Ann Best, Author of In the Mirror, A Memoir of Shattered Secrets

  5. Fascinating!
    Thanks for your kind words, Amanda, and congratulations on your new publication.

  6. This was absolutely fascinating - as usual! Thank you!

  7. Interesting! I can only imagine how the Athens looked so many years ago during this strange fest

  8. I bet the women enjoyed their time alone!

  9. Thanks for all the interesting information, Amanda.

    As it was a "womens' thing," I leave it at that.

  10. Hi Amanda, some of those traditions wouldn't be out of place at a hen night ;)

  11. Dear Amanda, always a joy to take a walk down the ancient Greece with you.;)
    Are you as fascinated by ancient Rome as well, or do you find the Greek past to be more enticing.;)
    I guess mankind has at all times been governed by rituals and rites, even if the extend to which we believe that they control - complement our life varies. Even I have small rituals and ceremonies, that make me feel relaxed and safe.
    Forgot to mention last time how much I love your new header image.
    Thank you also very much for your recent comment, so very touching and poignant, showing your deep understanding of my current state of mind. I guess you as a fellow Cancerian you always will;)

  12. Times change, yet stay the same.

    Having just returned from my annual gathering with fellow non-virgin women, I can totally relate to nearly everything about this post.

    Arriving with arms full of offerings, the honoring of the goddess, meditation, foul language and jokes, letting off steam, and throwing piglets into chasms.

    Wait. That piglet thing may have happened after I returned home. I'm a bit foggy on that.

    Great post as always, Amanda. Thank you! ♥

  13. This was fascinating! Glad I stumbled on your blog today. Makes me want to tell foul jokes and swear--wait--I already do that, even on not party days. I might stop at throwing piglets into chasms, though. Enjoyed the read.

  14. The women at first seemed so different and yet the same as us today after all. Coping bizarre behavior that boomerangs back to the future.
    Last night in my women's group we talked of laughter as healing. So next times we will bring jokes to belly laugh at as well as Hafiz poems to soothe the soul.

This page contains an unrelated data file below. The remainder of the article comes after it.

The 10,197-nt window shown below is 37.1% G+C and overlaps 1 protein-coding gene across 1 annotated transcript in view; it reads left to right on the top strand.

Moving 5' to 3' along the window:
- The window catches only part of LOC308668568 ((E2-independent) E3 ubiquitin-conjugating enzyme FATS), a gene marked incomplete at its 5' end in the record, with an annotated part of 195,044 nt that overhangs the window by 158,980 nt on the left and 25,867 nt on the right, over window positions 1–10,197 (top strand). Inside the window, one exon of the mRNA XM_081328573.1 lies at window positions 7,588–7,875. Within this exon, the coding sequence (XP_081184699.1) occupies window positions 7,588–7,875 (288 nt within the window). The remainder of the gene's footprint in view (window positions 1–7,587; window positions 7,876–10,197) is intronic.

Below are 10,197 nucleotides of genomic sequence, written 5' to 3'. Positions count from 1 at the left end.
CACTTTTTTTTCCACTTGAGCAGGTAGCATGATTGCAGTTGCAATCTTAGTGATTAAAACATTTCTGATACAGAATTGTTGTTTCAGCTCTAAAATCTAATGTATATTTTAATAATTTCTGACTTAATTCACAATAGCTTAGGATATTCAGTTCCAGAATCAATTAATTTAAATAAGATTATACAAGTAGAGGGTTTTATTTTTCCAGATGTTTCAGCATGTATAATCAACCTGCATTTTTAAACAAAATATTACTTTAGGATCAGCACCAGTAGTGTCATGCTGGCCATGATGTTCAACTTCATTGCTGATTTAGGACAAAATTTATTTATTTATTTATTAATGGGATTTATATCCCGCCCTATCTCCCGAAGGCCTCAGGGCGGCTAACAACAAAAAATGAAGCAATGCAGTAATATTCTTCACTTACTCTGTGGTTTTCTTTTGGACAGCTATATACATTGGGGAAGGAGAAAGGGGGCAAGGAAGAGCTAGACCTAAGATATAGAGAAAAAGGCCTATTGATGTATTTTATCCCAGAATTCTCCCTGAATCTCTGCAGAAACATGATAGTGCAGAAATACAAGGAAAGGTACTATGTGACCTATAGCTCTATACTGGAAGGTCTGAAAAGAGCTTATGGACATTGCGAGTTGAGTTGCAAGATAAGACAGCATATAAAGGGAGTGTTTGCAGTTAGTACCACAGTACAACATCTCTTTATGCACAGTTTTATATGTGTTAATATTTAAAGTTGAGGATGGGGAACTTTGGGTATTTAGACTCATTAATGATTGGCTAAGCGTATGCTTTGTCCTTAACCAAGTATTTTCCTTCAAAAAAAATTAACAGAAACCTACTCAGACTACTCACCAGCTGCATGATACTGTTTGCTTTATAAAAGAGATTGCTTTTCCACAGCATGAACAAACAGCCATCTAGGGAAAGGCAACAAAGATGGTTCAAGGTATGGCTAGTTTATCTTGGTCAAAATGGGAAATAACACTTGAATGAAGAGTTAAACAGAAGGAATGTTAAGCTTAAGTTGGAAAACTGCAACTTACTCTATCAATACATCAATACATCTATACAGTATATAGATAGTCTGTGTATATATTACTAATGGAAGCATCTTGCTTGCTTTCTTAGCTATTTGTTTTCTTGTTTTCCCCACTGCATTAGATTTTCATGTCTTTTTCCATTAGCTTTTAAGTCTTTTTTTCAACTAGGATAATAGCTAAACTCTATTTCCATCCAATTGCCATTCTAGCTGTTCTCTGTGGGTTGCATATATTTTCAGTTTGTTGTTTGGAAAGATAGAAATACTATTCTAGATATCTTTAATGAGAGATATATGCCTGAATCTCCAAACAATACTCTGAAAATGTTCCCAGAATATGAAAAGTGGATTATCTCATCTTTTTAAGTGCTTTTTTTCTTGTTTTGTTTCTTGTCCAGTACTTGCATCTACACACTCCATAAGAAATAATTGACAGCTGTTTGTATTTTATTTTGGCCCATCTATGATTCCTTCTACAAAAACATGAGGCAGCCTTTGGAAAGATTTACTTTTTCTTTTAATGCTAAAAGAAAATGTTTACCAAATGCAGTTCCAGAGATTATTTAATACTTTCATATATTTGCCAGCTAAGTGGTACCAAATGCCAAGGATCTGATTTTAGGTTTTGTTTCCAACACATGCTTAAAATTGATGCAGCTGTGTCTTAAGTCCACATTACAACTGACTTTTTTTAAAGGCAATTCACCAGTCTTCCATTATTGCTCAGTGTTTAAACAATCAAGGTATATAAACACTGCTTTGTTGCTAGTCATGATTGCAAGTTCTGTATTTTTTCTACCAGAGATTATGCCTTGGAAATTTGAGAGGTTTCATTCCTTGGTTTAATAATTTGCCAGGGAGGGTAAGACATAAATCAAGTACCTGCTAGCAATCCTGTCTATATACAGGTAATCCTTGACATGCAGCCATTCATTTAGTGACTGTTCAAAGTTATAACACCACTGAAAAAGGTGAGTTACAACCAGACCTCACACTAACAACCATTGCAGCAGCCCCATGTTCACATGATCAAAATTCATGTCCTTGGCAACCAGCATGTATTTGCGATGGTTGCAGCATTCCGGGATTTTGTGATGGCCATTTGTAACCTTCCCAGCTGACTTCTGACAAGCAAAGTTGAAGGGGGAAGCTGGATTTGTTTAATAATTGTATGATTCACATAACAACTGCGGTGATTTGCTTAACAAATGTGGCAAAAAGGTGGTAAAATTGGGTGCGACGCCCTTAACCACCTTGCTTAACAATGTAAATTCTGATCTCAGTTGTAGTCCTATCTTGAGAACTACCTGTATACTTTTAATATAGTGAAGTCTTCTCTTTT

Alas - got my feet and shoes slimed by a couple of piglets at a "pick all you can" veggie farm last weekend. The piglets picked me. Cute but messy.

  15. decomposed penises! ahaha, that would have been a good warning for those sex den men at pompei :^)

    how interesting a girls' get-away. i love knowing sexuality and sensuality in one way or another was acknowledged among women. the older i get, the more i like knowing that!

    amanda, what if anything do you now about the 'sames' from china (snowflower and the secret fan)? you spin such great stories. might you tackle this one some day, or is the continent all wrong?

    i am chuckling as i imagine decomposed penises. i can't help it.

  16. loree - i would love to investigate that temple - do you think you might do a post on it someday? (hint, hint ;-)

    suze - i've heard a lot about that book. would you recommend it? (porcine symbology and all......)

    yoli - i am married to a taurus (grounding is necessary for us cancers!) i have many scorpio friends, however, and find them tres simpatico!

    ann- thanks so much - i'm happy you like my new header foto - i thought it turned out well ~

  17. rosaria,

    kind thanks, my friend.

    maggie - you are welcome - i'm happy you enjoyed this tale from the past!

    ola - it would be fun to go back in time and spy on these rituals!

    geli - i think women in any century savor their alone time!


  18. r-bear - yes, this is a primarily a woman's thing. but the divine feminine is open to everyone ;-)

    annie - how right you are!

    zuzana - i am very intrigued by rituals from all the cultures of the old world - the romans took a lot from the greeks and improvised in creative ways - the walls from the house of mysteries at pompeii is one excellent example.....

    jo - some things never change! as they saying goes, what happens in vegas, stays in vegas...... ;-0

  19. julie - thanks for stopping by and for the kind comment! and yes, throwing piglets is a bit much, but hey - when girls get together on party nights, anything can happen....

    sistah — piglet sliming!! yikes!! sounds like quite the experience!

    i agree, whether in ancient or modern times, women need - and will find ways - to express themselves!!

    kj - oh please tell me more! i don't know anything about the 'sames' of china but am now very intrigued.....do tell